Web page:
When Henry Morgan sacked the city in 1673 and burned it to the ground, the city was moved 5 miles away and the original, destroyed city became known as “Old Panama.”
    Fourth, No matter where anyone landed a little south of the Darien Gap or isthmus, no one could have traveled through that Gap to the north, so there would be no Land Northward. All one has to do is briefly study this Gap and they would quickly see it has never been crossed with all modern technologies without outside help and then only in 1960, but not before. In 1960 a group managed to cross it in four-wheeled vehicles—a Land Rover dubbed “The Affectionate Cockroach” and a Jeep. However, when the axels exploded like shells, spare parts had to be parachuted in, and custom-built inflatable rafts had to be provided to float the vehicles across the problem area of the vast Atrato swamp—the entire journey took five months. Nobody on foot has ever crossed the entire Gap from north to south or south to north, let alone thousands of Nephites, who would have had to migrate into the Land Northward.
The Darien Gap: First Trans Darien Expedition 1959-1960 by a small team of adventurers from England, Australia, and Panama in a Land Rover that took over 136 days to compete the 100-mile journey. In the following years, more expeditions took on the Gap—a pair of Range Rovers driven by Brits and with support from the British Army. a globe-circling cyclist by the name of Ian Hibell, whose 1984 book “Into the Remote Places” is a bike-touring classic; and motorcyclist Robert L. Webb in 1975. There have been crossings by foot, including another Brit by the name Sebastian Snow, whose problem-plagued trip was documented in his 1976 book, The Rucksack Man

The problem with so many Theorists is that they do not bother to learn much about what they write. It looks good on a map so they say it happened. In Joseph Smith’s time man would not have known anything about the difficulty of crossing this Gap—now known as the most dangerous place in the Western Hemisphere. But when they started to build the 30,000 mile long Pan-American Highway through there, they eventually gave up and this 100 mile virtually impenetrable Darien Gap, of which there is no way around except by sea, is still not connected and nothing gets through this expanse of wild tropical forest. Here are just a few reasons:
• Treacherous jungle
• Virtually impassable mountains
• Untraversable forests
• Impenetrable swamps
• Laborious terrain
• Exhausting, overgrown, often unmarked trails
• Almost totally uninhabited—no help is available
• Unfriendly wildlife, such as snakes as big as your arm, man-eating cats bigger than the snakes, crocodiles and caimans in the rivers, biting ants and spiders that can drop down your shirt, 17 varieties of poisonous frogs, etc.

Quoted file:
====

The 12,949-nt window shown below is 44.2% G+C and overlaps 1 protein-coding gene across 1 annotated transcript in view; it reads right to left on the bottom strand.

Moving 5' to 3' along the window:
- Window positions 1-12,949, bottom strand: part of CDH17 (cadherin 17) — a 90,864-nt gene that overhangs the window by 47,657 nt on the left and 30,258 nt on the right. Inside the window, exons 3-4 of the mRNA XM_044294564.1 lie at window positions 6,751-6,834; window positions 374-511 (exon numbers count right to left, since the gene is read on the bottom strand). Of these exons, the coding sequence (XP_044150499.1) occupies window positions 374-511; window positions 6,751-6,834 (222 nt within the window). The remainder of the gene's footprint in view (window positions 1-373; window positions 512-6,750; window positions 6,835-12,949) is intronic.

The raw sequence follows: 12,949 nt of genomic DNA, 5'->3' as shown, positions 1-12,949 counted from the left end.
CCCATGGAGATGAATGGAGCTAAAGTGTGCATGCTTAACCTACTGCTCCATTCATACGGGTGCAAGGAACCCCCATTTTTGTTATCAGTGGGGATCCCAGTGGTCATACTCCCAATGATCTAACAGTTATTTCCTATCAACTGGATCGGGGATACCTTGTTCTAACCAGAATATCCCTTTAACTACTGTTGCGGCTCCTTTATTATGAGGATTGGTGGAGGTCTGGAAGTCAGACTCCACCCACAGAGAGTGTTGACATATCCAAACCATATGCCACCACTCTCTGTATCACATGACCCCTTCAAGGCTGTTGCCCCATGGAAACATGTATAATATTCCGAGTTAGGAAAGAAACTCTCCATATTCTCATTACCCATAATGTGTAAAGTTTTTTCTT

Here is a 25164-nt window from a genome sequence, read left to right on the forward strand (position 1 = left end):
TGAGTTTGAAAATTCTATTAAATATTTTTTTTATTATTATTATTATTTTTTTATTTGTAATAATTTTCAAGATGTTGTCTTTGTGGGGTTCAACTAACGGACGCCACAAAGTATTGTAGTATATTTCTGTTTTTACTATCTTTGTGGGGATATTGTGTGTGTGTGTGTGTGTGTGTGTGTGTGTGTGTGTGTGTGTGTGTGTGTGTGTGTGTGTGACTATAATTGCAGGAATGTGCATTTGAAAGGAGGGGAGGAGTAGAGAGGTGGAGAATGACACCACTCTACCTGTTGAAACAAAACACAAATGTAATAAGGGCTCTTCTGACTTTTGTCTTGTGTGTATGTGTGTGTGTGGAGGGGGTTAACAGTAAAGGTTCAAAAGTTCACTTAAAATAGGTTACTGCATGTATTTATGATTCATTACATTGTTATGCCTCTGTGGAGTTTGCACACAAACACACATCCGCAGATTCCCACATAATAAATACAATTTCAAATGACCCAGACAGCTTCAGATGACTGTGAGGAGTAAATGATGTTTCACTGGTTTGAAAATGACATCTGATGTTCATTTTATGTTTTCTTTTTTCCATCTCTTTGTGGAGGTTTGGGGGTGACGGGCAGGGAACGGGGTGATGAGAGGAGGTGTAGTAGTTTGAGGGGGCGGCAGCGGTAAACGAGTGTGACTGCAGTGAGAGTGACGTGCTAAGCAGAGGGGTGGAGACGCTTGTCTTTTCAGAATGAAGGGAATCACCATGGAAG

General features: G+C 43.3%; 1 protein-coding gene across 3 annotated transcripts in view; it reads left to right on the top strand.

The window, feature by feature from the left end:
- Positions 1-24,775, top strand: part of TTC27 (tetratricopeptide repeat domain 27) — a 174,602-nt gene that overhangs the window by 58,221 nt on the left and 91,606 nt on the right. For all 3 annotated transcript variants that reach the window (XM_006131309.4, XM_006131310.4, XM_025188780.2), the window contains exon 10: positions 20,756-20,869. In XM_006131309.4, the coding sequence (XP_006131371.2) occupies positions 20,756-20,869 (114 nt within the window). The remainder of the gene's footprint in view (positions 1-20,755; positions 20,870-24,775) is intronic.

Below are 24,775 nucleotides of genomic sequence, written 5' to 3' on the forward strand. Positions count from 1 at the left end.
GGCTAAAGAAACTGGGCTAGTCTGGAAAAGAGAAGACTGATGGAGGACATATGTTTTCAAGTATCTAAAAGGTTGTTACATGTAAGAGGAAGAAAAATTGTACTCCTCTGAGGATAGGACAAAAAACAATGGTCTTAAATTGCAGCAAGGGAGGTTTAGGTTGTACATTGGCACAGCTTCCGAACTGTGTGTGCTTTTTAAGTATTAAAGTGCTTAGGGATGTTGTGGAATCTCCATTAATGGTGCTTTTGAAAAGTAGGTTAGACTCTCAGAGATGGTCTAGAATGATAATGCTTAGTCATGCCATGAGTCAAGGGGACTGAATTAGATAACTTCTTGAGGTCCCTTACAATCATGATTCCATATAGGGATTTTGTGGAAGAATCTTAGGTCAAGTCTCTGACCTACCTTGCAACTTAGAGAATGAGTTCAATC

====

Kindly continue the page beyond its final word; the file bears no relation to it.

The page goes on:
• Countless mosquitoes, carrying diseases like malaria and dengue fever
• Highly questionable water quality
• Limited food availability (eat local plants or carry your own)
• Clothes rot while wearing them in the jungle
 If Lehi landed anywhere around this area, their movement through this area where so much of the Book of Mormon takes place would have been impossible 

    During the 1960 planned Trans-Darien Expedition vehicle trip, sixteen explorers started out, with parts of the expedition daily progress scarcely five kilometers. The team crossed 180 rivers and streams and were forced to improvise bridges over 125 of them built mainly form the trunks of palm trees that were hard and flexible. Three serious automotive upsets occurred, with no personal injury involved. The use of the winch for the vehicles was constant and sometimes very dangerous due to the potential breakage of the cable. Among the support team some were accidentally cut and bruised although there was never any need for an evacuation. Difficult mechanical, logistical and topographical problems were present constantly throughout the journey calling for quick decision making by means of their ability and ingenuity. The team set off from Chepo, Panama on 2 February 1960 and reached Quibdo, Colombia on 17 June 1960, Over the entire 136 day journey they averaged about two football fields (600 feet) per hour of which a great deal was traveled up the Atrato River. 
    Geologists claim this Darien Gap area was always like this and before that, it was underwater and no land appeared above the surface in the Panama Throughfare. So the idea of Lehi landing “a little South of the Panama Isthmus”—which is in this area of the Darien Gap, is not a compatible scenario with the descriptions given us in the scriptural record.